Speculation that nuclear power could once again be used to generate electricity in Cumbria is being dismissed by industry experts as "way too premature".

Claims that new power stations will automatically be built on existing nuclear sites such as those at Calder Hall and Heysham have been played down by the Nuclear Industry Association.

Some political commentators believe the axed Calder Hall plant part of the Sellafield complex at Seascale would be the preferred site for one of the first new-generation plants if Prime Minister Tony Blair gets his way.

Calder Hall, which ended electricity generation in 2003 and is currently owned by the Nuclear Decommissioning Authority, is being predicted as an ideal site for a new plant because of its existing infrastructure and an assumption that there would be a sympathetic local population.

Mr Blair is looking increasingly likely to embrace nuclear energy as a significant part of the energy mix if the UK is to fulfill its obligations to reduce carbon emissions.

Yet less than two years ago, a government white paper dismissed this form of generation as an unattractive option.

Now Mr Blair appears to have accepted the recommendation of Sir David King, his chief scientific advisor, who says that renewable forms of energy such as wind and wave power cannot fill the green energy gap.

Current policy will see many nuclear power complexes closing over the next three decades. One of the last to close will be Heysham 2, which is earmarked for the axe in 2023. Only Sizewell B will remain after that and only until 2032.

Speculation that existing sites will be used for new generating plants arises from a belief that there will be less local opposition because people have become used to having giant nuclear stations on their doorsteps. Some political pundits are also claiming that planning permission would be easier and swifter to obtain.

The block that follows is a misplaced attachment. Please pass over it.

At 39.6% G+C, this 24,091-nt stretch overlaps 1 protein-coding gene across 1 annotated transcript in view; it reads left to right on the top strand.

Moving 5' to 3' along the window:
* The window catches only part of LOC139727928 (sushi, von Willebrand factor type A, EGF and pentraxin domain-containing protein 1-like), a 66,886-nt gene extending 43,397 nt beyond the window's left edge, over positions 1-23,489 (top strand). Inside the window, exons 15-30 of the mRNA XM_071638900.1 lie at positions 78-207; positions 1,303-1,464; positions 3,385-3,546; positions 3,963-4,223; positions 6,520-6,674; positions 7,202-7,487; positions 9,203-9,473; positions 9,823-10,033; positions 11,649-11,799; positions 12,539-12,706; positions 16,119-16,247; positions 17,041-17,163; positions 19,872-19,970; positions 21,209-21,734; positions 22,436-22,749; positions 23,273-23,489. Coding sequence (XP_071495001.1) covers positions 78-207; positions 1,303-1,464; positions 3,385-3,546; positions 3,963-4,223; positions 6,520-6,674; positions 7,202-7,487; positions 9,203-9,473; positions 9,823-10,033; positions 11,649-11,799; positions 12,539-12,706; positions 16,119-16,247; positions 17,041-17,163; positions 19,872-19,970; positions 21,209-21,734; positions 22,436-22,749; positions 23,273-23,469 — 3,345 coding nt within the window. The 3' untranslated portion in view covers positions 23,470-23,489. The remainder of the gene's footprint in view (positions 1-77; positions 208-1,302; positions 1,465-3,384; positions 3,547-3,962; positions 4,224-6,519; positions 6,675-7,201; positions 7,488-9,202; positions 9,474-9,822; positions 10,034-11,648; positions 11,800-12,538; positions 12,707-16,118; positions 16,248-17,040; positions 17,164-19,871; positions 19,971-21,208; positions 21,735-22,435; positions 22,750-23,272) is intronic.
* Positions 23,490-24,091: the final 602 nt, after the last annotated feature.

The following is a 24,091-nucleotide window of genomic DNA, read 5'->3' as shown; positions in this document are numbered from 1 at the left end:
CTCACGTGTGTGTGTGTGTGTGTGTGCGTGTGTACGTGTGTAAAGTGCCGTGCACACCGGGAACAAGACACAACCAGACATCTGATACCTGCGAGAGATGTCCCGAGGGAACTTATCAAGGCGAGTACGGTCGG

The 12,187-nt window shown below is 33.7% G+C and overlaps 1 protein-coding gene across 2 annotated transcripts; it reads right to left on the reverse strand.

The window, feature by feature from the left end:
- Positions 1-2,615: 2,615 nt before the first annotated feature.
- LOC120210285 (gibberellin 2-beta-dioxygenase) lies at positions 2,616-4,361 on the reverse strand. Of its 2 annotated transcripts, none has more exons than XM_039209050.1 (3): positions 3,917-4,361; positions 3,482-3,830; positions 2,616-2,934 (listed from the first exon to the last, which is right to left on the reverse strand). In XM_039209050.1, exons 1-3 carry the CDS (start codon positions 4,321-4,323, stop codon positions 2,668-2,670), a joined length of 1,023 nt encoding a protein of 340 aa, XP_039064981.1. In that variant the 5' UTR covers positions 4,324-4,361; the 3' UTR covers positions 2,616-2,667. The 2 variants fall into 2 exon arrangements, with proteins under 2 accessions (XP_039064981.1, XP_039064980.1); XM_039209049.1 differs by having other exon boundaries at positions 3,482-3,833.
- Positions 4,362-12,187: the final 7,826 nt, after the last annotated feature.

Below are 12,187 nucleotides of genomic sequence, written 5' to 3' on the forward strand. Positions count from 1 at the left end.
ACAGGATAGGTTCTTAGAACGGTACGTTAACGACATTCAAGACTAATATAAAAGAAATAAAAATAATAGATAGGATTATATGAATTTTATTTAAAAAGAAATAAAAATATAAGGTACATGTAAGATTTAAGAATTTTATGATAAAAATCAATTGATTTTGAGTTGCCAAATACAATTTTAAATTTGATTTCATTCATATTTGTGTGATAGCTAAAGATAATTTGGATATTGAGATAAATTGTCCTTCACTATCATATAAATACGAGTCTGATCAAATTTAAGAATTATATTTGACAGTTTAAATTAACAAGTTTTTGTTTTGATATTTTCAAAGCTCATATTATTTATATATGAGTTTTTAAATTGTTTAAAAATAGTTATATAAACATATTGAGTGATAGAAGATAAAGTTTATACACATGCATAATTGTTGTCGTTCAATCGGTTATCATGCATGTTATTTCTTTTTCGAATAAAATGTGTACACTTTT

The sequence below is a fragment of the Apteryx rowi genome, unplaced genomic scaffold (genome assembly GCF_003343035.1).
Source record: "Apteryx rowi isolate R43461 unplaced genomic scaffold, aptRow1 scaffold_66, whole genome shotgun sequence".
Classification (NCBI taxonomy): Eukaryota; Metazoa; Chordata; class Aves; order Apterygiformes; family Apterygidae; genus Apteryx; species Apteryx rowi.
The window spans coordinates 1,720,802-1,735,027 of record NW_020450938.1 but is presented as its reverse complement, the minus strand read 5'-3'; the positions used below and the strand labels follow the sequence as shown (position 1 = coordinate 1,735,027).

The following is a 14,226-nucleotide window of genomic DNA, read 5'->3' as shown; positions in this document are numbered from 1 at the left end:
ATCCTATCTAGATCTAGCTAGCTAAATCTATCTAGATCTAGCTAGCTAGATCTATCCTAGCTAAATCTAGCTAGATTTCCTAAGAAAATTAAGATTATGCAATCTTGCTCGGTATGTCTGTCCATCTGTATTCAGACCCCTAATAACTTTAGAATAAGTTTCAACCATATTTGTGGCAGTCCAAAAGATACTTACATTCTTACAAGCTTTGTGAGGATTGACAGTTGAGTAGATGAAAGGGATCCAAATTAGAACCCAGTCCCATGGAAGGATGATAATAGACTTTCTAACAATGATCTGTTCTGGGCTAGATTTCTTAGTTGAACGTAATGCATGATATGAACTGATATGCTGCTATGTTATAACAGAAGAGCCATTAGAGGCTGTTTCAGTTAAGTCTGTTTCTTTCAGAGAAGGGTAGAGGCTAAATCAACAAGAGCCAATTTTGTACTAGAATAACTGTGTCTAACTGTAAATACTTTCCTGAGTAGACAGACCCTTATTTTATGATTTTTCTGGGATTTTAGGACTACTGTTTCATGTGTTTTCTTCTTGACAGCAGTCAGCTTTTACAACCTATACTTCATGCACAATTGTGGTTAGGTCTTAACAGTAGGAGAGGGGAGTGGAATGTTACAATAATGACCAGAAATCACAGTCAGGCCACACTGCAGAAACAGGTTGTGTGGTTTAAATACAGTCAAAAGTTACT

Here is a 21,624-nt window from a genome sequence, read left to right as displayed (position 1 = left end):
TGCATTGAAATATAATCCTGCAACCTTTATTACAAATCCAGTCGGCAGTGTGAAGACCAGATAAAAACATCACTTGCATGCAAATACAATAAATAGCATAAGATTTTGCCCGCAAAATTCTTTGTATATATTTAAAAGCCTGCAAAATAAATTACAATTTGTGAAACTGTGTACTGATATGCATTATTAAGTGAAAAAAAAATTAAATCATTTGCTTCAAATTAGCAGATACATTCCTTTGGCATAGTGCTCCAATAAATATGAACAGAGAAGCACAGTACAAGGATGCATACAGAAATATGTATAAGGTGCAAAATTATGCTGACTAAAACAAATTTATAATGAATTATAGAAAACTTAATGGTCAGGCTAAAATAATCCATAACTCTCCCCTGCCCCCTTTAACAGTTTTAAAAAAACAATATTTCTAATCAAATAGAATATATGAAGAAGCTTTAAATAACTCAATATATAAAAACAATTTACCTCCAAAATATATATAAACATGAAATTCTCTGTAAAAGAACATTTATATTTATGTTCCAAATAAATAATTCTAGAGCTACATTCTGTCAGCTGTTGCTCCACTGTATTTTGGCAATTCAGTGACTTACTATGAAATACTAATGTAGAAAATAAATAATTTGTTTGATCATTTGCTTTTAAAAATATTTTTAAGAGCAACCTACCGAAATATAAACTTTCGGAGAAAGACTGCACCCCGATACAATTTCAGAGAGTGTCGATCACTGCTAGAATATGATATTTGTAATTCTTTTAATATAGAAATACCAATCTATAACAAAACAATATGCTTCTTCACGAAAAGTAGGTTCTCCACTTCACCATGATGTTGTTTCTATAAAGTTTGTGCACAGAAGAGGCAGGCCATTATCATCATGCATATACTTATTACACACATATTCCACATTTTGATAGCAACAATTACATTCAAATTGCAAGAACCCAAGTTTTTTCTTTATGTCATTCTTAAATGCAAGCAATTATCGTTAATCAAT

But a spokeswoman for the Nuclear Industry Association said: "It is way too early to speculate about the sighting of any new plants. And it is unfair to assume local populations will be a push over."

She said: "People seem to assume that because an existing plant is there it will automatically be acceptable to build another on the same site. This is not so.

"It has been mentioned, too, that having the right sort of expertise in the local community will make it better to use a particular site. However, people routinely re-locate to new nuclear plants, so it's no big reason to build a station in one place rather than another.

"Having an existing connection to the National Grid has been given as another reason why new plants should be built on existing nuclear sites. But though it would be expensive to start building such infrastructure from scratch, it would not stop a plant being built on a site if it is more suitable in other respects. The industrial landscape is always changing and any new plants would have to reflect this."